Like other commentaries in this series, this work on Amos provides a helpful exposition of an important Bible book. Betts, associate professor of Old Testament Interpretation at The Southern Baptist Theological Seminary, discusses the book of Amos in 14 chapters, with each chapter concluding with seven study questions.
Betts’s outlines are easy to follow and are thus easy to preach. For example Amos’s messages against Israel’s neighbors include these seven points: Damascus: Treating People As If They Have No Worth (1:3–5); Gaza: Using People for Profit (1:6–8); Tyre: Breaking One’s Word to a Brother in Order to Use Him for a Profit (1:9–10); Edom: Unrestrained Hatred and Spite toward a Brother (1:11–12); Ammon: Ambition and Uncontrolled Violence against the Helpless (1:13–15); Moab: Showing Contempt for Others (2:1–3); Judah: Unfaithfulness to God and His Word (2:4–5).
The emphasis of Amos 4 is on self-centeredness. So Betts outlines the chapter this way: Self-centeredness expresses itself by self-absorption (4:1–3). Self-centeredness expresses itself by self-deception (4:4–5). Self-centeredness expresses itself by self-delusion (4:6–11). Self-centeredness expresses itself by self-reliance (4:12–13).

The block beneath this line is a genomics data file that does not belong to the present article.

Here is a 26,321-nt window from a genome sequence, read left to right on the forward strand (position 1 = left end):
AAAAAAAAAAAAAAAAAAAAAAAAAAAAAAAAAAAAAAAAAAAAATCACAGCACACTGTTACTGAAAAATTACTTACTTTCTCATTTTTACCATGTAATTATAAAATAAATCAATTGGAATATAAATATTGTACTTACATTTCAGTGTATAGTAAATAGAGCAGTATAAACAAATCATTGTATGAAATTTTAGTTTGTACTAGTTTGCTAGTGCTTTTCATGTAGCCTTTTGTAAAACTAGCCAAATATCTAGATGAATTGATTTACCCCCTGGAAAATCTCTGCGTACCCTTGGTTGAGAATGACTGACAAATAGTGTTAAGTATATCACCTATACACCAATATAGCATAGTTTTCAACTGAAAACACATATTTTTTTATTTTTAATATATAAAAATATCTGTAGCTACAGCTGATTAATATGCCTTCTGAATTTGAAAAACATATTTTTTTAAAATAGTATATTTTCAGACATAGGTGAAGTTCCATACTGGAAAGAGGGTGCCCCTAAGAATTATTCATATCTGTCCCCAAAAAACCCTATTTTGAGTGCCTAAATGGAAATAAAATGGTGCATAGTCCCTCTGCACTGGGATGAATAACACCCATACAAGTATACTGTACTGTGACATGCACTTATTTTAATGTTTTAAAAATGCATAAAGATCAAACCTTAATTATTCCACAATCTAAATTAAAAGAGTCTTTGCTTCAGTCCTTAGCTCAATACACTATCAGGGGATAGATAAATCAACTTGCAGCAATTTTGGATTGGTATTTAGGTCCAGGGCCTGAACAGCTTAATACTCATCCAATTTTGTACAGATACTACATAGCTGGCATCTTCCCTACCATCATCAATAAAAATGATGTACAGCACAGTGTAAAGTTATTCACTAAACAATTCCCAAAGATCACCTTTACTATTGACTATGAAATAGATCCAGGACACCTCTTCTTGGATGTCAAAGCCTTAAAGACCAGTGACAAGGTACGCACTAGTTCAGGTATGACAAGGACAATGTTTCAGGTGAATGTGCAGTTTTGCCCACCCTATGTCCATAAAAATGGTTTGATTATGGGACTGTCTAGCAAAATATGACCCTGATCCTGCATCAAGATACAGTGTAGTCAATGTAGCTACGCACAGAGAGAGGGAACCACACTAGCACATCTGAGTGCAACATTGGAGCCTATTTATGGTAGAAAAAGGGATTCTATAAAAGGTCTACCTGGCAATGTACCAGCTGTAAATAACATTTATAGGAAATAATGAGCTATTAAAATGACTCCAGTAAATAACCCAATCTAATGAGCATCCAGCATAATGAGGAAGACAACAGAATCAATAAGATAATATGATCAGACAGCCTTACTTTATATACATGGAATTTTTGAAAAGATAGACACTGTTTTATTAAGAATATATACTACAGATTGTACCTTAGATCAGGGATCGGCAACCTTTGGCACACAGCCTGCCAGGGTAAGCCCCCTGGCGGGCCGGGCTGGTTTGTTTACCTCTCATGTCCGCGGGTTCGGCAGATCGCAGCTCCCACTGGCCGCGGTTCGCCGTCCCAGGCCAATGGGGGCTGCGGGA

Betts’s points on Amos 9:1–10 are these: the certainty of God’s judgment (9:1–4); the sovereignty of God’s judgment (9:5–6); and the impartiality of God’s judgment (9:7–10). In discussing Amos 9:11–15 Betts affirms the fact that God will establish His people Israel in the land “when the booth of David is repaired, that is, when the Messiah comes” (p. 191). In his conclusion Betts cites eight key ideas stressed in the book of Amos: “God sometimes uses unlikely people to be His messengers.” “All of the nations are under God’s rule.” “Greater blessing calls for greater responsibility.” “God expects His people to worship Him with faithful hearts.” “It is impossible to worship the Lord while at the same time mistreating or neglecting others.” “When people are unfaithful to God and lack concern for others, God’s judgment is imminent.” “God’s message of judgment was also a demonstration of His grace.” “Someday in the future God will restore Israel through the Messiah” (pp. 193–94).
This commentary is a treasure for anyone teaching or preaching the book of Amos.
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